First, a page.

It was the best of times, it was the worst of times…
With apologies to Charles Dickens, it’s easy to describe 2009 in the same terms that the great English novelist described 18th-century London and Paris in his classic, A Tale of Two Cities.
2009 was, in many ways, the worst of times for a housing industry mired in a steep, unprecedented slump – with housing starts, home sales and residential remodeling reeling under the weight of job losses, tight credit, evaporating equity, a rash of foreclosures and weak consumer confidence.
It was also the worst of times for a kitchen/bath industry that saw cabinet sales drop 30%, appliance shipments fall 17%, and demand for other key products post equally sharp declines.
That said, it’s understandable to ask exactly how 2009 could’ve also signaled the best of times.
The answer, while far from obvious, is simple.
2009 was the best of times because it provided a glimpse of the kitchen/bath industry at its finest…revealed its character and grit…offered a learning experience that was memorable and invaluable.
To me, the kitchen and bath industry shone more brightly in the dark days of 2009 than at any time during its many years of glitter and growth. All year long, I heard nothing but optimism, confidence in the industry’s long-term viability.
All year long, I heard little panic – and even less whining. People didn’t abandon the industry in droves, didn’t quit, didn’t lose hope. Instead, they rolled up their sleeves and went to work. Instead, they made plans, developed contingencies, adapted, fought, created good news in the face of bad.
All year long, I heard stories about resilience and resourcefulness…about business strategies founded on insight, faith, experience and savvy management tactics. All year long, I heard about companies trimming costs and implementing prudent financial controls; about companies diversifying into new products and niches, launching new customer service initiatives, forging alliances, arming themselves with profit-generating sales and marketing strategies.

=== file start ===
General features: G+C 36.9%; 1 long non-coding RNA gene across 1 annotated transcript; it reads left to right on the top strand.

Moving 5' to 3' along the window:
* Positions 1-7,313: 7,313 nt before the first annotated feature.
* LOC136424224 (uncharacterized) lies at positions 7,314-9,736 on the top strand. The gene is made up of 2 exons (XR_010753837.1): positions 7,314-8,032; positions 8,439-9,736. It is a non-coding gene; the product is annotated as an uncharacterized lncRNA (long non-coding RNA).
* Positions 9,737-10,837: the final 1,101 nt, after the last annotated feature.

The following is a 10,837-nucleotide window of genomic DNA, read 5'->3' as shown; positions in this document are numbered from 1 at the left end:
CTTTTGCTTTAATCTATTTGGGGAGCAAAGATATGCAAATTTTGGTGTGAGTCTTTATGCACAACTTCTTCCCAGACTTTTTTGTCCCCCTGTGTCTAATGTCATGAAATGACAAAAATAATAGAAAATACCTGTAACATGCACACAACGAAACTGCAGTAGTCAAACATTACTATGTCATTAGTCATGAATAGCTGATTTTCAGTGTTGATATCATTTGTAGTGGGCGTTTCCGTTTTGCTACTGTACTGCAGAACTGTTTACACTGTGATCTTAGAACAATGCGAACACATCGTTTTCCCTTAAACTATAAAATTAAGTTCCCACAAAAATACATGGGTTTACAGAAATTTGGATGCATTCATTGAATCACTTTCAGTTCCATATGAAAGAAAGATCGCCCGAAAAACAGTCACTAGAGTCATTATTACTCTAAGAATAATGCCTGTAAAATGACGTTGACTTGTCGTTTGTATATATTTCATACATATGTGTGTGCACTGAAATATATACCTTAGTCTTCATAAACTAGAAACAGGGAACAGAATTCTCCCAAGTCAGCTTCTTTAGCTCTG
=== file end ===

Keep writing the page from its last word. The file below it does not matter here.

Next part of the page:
All year long, I heard stories about survival.
2009 left a great deal of damage in its wake – no doubt. Companies closed their doors. People lost jobs. Others struggled mightily simply to make ends meet.
But the calendar year is nearly over. That’s good news all by itself. So is the fact that most of us made it through. So is the feeling that better times are ahead.
Signs abound that the housing slide has bottomed out. Remodelers are reporting more stable market conditions. House price corrections, positive affordability and cuts in production should spur recovery. Stock market gains should boost confidence. Last month’s extension of the tax credit for first-time home buyers should provide stimulus. Polls reveal, too, that affluent consumers are likely to increase home-related spending as the market recovers (see Industry Barometers and Consumer Buying Trends).
While a sustained recovery faces a long uphill climb – and economic realities will surely reshape consumer spending patterns – the long-term outlook is also positive, since remodeling continues to rest on a solid foundation of demographics and lifestyle factors.
2009 may be a year that many people want to forget – put behind them as quickly as possible and turn the page. That’s understandable. But the past 12 months should also be a year to remember, a year we learned what we’re made of, a year we discovered what our industry is all about.
Best wishes for the holiday season – and for a happy, healthy and prosperous New Year.